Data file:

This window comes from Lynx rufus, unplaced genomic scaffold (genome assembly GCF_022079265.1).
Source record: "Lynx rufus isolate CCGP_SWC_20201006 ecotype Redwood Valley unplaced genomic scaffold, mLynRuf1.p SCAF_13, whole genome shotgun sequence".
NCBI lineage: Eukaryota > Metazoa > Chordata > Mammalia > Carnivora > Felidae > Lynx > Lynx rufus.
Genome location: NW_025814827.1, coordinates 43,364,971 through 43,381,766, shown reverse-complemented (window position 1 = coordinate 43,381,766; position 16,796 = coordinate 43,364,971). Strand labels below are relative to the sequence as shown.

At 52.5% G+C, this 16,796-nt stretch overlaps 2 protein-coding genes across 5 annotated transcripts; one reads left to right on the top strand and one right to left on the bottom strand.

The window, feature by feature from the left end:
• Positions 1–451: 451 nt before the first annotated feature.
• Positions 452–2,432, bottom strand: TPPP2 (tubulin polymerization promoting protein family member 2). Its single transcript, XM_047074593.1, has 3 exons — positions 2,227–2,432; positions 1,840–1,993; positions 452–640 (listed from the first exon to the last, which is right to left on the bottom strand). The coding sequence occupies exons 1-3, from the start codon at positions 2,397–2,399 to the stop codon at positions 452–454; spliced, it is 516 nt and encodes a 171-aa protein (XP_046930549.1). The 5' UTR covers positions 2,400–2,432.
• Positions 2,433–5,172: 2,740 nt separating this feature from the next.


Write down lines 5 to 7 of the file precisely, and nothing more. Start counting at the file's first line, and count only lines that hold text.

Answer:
At 52.5% G+C, this 16,796-nt stretch overlaps 2 protein-coding genes across 5 annotated transcripts; one reads left to right on the top strand and one right to left on the bottom strand.

The window, feature by feature from the left end:
• Positions 1–451: 451 nt before the first annotated feature.